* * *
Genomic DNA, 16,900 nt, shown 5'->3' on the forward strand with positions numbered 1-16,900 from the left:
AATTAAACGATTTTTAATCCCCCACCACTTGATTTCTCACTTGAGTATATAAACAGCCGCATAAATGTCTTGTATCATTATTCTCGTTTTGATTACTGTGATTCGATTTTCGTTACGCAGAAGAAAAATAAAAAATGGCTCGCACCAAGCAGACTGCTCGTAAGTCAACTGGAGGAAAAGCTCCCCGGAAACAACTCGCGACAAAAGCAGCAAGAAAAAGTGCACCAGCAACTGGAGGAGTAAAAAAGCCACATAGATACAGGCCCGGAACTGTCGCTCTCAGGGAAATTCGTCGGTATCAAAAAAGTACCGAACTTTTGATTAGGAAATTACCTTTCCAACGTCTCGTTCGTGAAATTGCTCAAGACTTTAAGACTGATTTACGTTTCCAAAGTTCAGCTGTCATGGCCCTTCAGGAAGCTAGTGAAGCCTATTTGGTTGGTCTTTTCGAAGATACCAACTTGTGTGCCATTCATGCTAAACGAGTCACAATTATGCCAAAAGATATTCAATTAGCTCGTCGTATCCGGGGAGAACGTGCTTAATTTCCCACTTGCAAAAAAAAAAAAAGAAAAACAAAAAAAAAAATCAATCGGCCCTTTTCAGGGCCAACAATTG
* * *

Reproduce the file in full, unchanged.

Genomic DNA, 16,900 nt, shown 5'->3' on the forward strand with positions numbered 1-16,900 from the left:
AATTAAACGATTTTTAATCCCCCACCACTTGATTTCTCACTTGAGTATATAAACAGCCGCATAAATGTCTTGTATCATTATTCTCGTTTTGATTACTGTGATTCGATTTTCGTTACGCAGAAGAAAAATAAAAAATGGCTCGCACCAAGCAGACTGCTCGTAAGTCAACTGGAGGAAAAGCTCCCCGGAAACAACTCGCGACAAAAGCAGCAAGAAAAAGTGCACCAGCAACTGGAGGAGTAAAAAAGCCACATAGATACAGGCCCGGAACTGTCGCTCTCAGGGAAATTCGTCGGTATCAAAAAAGTACCGAACTTTTGATTAGGAAATTACCTTTCCAACGTCTCGTTCGTGAAATTGCTCAAGACTTTAAGACTGATTTACGTTTCCAAAGTTCAGCTGTCATGGCCCTTCAGGAAGCTAGTGAAGCCTATTTGGTTGGTCTTTTCGAAGATACCAACTTGTGTGCCATTCATGCTAAACGAGTCACAATTATGCCAAAAGATATTCAATTAGCTCGTCGTATCCGGGGAGAACGTGCTTAATTTCCCACTTGCAAAAAAAAAAAAAGAAAAACAAAAAAAAAAATCAATCGGCCCTTTTCAGGGCCAACAATTG